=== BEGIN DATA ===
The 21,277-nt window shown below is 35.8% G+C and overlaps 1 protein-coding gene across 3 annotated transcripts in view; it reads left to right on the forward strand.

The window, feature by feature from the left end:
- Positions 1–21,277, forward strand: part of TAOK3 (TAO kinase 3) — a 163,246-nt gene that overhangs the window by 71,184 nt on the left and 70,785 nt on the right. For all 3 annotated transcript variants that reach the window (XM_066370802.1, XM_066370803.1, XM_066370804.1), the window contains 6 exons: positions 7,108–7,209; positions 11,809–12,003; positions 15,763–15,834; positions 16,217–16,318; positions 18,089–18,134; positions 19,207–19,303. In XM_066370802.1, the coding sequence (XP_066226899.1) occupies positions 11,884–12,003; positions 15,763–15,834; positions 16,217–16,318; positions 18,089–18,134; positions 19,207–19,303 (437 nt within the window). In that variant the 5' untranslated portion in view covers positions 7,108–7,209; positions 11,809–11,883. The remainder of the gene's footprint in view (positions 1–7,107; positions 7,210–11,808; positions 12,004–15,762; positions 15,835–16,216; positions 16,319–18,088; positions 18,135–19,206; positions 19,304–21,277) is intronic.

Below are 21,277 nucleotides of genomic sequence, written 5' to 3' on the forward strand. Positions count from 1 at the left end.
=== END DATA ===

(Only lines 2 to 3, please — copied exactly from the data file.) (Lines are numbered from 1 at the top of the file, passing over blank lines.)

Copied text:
The window, feature by feature from the left end:
- Positions 1–21,277, forward strand: part of TAOK3 (TAO kinase 3) — a 163,246-nt gene that overhangs the window by 71,184 nt on the left and 70,785 nt on the right. For all 3 annotated transcript variants that reach the window (XM_066370802.1, XM_066370803.1, XM_066370804.1), the window contains 6 exons: positions 7,108–7,209; positions 11,809–12,003; positions 15,763–15,834; positions 16,217–16,318; positions 18,089–18,134; positions 19,207–19,303. In XM_066370802.1, the coding sequence (XP_066226899.1) occupies positions 11,884–12,003; positions 15,763–15,834; positions 16,217–16,318; positions 18,089–18,134; positions 19,207–19,303 (437 nt within the window). In that variant the 5' untranslated portion in view covers positions 7,108–7,209; positions 11,809–11,883. The remainder of the gene's footprint in view (positions 1–7,107; positions 7,210–11,808; positions 12,004–15,762; positions 15,835–16,216; positions 16,319–18,088; positions 18,135–19,206; positions 19,304–21,277) is intronic.